As a celebration of London’s bass culture, from D&B heroes to grime newcomers, Rinse | Born & Bred is testament to the strength and breadth of the scene. This year, the second edition of the Haggerston Park event saw the programme expanding to two days.
Understandably, grime was particularly well represented over the weekend. The Lord of the Mics tent was where the new school got to show off, with Jammz, Big Zuu, AJ Tracey, Jay Amo and YGG all doing their thing. AJ in particular seems possessed of all the elements required to be a great MC, effortless stage presence being chief among those.
Some of those guys also pitched up during Jammer’s Lord of the Mics mainstage showcase on Sunday evening, along with a whole host of other guest MCs including Discarda and President T. D Double E was on double duty, having already turned in a fire Newham Generals set with Footsie the previous day.
Nadia Rose also took the mainstage by storm, kicking off acapella due to technical problems (shout out to the beatboxer!) before sending the crowd wild with ‘Big N Serious’. Later on, P Money held it down for London by turning up in a ‘Fuck Azealia Banks’ t-shirt and going in hard over Slimzee’s pitch perfect selections.
Novelist’s charisma and stage presence is undeniable (not to mention that white tracksuit), but right now he still has some work to do as a live act. His “no tunes, just bars” approach is commendable in a sense, but it results in a stop-start set that never builds enough momentum, even when Visions Crew pack the stage for a demonstration of his new ‘Ruff Sound Movement’. His former crew The Square actually fared a lot better, bringing the energy but also bringing tunes, not least Elf Kid’s fizzy ‘Golden Boy’.
Now no festival is perfect, and there were definitely a few organisational issues. I don’t want to speculate over the extent that Azealia Banks’ dismissal (handled with some class by the festival, I might add) might have been disruptive, but suffice to say it can’t have been easy for a small festival to deal with losing a headliner at such late notice, whatever the circumstances.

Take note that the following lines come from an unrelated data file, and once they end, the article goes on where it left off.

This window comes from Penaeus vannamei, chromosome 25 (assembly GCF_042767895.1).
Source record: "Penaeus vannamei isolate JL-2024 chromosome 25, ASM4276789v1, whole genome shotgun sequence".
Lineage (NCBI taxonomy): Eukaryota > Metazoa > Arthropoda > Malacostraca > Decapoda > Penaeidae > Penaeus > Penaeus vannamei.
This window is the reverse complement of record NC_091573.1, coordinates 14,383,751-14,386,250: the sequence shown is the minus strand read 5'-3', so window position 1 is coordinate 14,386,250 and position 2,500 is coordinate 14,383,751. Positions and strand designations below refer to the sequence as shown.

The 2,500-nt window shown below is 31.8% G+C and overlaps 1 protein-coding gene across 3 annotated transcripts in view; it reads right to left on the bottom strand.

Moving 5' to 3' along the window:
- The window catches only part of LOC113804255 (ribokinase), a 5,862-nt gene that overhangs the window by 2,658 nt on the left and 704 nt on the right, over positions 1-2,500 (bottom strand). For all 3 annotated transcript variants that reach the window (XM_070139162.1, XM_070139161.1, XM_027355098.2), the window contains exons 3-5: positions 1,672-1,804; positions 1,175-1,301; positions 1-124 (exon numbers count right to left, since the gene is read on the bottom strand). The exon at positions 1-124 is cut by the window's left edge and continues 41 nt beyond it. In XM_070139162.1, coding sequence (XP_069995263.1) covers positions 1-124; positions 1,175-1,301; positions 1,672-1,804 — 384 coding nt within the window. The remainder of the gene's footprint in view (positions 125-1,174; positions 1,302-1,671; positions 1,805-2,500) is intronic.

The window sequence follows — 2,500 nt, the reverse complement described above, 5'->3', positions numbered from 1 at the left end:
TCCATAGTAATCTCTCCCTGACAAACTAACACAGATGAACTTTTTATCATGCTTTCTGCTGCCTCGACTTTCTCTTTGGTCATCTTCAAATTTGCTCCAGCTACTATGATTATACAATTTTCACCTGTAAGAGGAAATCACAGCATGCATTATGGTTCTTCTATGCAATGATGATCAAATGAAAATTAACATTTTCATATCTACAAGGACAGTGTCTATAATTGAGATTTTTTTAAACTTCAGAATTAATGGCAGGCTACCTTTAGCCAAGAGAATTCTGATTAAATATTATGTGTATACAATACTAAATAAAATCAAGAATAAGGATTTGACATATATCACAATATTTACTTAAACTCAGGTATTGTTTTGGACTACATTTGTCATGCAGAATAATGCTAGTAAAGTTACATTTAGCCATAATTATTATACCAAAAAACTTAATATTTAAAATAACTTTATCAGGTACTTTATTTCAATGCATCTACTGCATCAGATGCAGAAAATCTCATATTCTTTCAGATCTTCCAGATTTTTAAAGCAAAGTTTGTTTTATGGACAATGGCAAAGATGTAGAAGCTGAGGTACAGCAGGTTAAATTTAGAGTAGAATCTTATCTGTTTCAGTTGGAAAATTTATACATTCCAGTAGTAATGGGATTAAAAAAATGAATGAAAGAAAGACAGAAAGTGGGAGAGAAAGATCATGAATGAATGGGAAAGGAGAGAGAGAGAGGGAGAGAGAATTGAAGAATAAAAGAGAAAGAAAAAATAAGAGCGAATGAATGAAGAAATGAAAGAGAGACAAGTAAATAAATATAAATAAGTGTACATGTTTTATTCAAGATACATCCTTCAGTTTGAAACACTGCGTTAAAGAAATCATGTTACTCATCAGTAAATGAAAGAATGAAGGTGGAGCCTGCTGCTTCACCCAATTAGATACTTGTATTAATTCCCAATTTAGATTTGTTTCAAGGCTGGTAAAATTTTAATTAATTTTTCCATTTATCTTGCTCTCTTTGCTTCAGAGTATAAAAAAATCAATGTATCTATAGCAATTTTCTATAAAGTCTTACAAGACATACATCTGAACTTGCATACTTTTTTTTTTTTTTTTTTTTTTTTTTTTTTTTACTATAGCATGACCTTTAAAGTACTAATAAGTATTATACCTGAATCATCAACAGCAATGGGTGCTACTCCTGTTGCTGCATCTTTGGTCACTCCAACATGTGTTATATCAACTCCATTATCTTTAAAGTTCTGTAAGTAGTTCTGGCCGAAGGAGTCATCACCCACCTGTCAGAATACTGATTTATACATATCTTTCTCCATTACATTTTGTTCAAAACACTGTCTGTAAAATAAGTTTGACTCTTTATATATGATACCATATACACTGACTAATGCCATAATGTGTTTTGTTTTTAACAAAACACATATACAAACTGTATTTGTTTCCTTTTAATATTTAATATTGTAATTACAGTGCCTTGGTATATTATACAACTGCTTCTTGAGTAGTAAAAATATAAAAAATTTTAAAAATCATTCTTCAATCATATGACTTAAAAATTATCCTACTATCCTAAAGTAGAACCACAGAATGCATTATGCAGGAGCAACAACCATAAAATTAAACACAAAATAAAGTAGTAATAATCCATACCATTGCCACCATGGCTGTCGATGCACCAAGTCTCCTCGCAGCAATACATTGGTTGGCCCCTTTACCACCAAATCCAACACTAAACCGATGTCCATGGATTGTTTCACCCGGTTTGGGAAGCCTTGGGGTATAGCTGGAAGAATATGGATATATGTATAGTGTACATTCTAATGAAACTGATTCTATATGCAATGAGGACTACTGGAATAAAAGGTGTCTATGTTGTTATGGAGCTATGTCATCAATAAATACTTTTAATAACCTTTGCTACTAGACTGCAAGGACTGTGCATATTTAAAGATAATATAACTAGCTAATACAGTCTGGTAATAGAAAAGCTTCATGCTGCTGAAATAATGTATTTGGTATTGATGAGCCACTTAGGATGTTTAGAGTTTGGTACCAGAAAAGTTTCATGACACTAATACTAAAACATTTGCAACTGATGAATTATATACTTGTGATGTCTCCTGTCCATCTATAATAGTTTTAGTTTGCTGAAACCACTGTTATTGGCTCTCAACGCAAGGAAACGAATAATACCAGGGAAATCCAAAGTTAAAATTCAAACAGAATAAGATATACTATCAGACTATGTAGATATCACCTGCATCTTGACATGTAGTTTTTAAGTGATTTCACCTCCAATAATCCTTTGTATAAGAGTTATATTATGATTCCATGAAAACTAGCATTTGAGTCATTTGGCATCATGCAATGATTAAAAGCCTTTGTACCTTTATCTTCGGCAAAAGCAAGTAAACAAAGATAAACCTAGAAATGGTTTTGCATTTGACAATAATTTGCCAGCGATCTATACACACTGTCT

Of course, the ever-elusive Wiley also missed his own headline slot, but honestly by this point I think I’d actually have been more surprised if he showed up. The set times not being released until the last possible minute, the bar tokens system – both of these were minor issues, but the main problem was the volume levels on Saturday, especially in the Lord of the Mics tent. Thankfully this was rectified on Sunday.
Ultimately the music was where Rinse | Born & Bred won out, as it was always going to be. Saturday headliner iLoveMakonnen stood out not just as the only non-UK act on the lineup, but as one of the most endearing end energetic performances of the weekend. He seemed genuinely humble and honoured to be topping the bill at this celebration of UK music, and leftfield hits like ‘I Don’t Sell Molly No More’ and ‘Tuesday’ went down a treat.
Kahn & Neek played a set full of dubplates and dark bangers from the likes of Commodo and Zomby, before finishing up with some ridiculous grime megamix. The biggest reception was saved for two unreleased tunes – Riko Dan’s forthcoming collaboration with The Bug, and a Kahn & Neek version of Sir Spyro’s ‘Topper Top’. Overall it was a strange contrast with the strong midday sun, but difficult not to get swept along with.
For me, the absolute highlight of the festival was the Swamp 81 All-Stars set on the mainstage. Klose One, Benton, Lamont, Cousin, Mickey Pearce and Jonny Banger all on deck, with Loefah overseeing proceedings like a cheery uncle. It struck the perfect balance between heaviness and summer vibes, and had me desperate to ID about half the stuff they played.
I can’t help but think that doing a more concentrated, one day festival might have been a better option. But for Rinse | Born & Bred to get this many great acts together, especially at such a low ticket price, was a great achievement. It was impossible to escape the feeling of togetherness and collaboration across the weekend, with so many acts turning up for each other’s sets. This summer seems plagued by identikit festival lineups, but the same definitely can’t be said of Rinse | Born & Bred. More next year please.
Images: Chazino Suban
Words: Cosmo Godfree